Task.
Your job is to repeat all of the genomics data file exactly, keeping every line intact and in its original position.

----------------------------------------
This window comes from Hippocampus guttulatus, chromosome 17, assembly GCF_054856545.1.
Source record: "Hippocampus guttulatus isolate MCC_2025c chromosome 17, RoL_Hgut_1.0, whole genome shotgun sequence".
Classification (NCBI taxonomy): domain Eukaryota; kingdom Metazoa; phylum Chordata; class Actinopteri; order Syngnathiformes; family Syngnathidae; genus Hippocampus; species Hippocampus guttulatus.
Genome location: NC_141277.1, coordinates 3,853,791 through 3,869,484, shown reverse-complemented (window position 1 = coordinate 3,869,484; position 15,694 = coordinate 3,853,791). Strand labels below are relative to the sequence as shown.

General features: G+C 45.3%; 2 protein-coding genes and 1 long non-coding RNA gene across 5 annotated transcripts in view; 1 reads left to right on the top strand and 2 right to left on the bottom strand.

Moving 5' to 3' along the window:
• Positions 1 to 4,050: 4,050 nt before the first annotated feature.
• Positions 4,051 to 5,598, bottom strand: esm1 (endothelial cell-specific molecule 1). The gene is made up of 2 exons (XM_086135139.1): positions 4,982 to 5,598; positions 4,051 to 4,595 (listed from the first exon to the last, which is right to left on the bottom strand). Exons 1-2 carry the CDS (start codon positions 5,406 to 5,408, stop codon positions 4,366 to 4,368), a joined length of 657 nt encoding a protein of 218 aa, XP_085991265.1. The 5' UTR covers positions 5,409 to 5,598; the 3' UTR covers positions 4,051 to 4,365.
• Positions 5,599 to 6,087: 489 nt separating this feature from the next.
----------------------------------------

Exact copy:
This window comes from Hippocampus guttulatus, chromosome 17, assembly GCF_054856545.1.
Source record: "Hippocampus guttulatus isolate MCC_2025c chromosome 17, RoL_Hgut_1.0, whole genome shotgun sequence".
Classification (NCBI taxonomy): domain Eukaryota; kingdom Metazoa; phylum Chordata; class Actinopteri; order Syngnathiformes; family Syngnathidae; genus Hippocampus; species Hippocampus guttulatus.
Genome location: NC_141277.1, coordinates 3,853,791 through 3,869,484, shown reverse-complemented (window position 1 = coordinate 3,869,484; position 15,694 = coordinate 3,853,791). Strand labels below are relative to the sequence as shown.

General features: G+C 45.3%; 2 protein-coding genes and 1 long non-coding RNA gene across 5 annotated transcripts in view; 1 reads left to right on the top strand and 2 right to left on the bottom strand.

Moving 5' to 3' along the window:
• Positions 1 to 4,050: 4,050 nt before the first annotated feature.
• Positions 4,051 to 5,598, bottom strand: esm1 (endothelial cell-specific molecule 1). The gene is made up of 2 exons (XM_086135139.1): positions 4,982 to 5,598; positions 4,051 to 4,595 (listed from the first exon to the last, which is right to left on the bottom strand). Exons 1-2 carry the CDS (start codon positions 5,406 to 5,408, stop codon positions 4,366 to 4,368), a joined length of 657 nt encoding a protein of 218 aa, XP_085991265.1. The 5' UTR covers positions 5,409 to 5,598; the 3' UTR covers positions 4,051 to 4,365.
• Positions 5,599 to 6,087: 489 nt separating this feature from the next.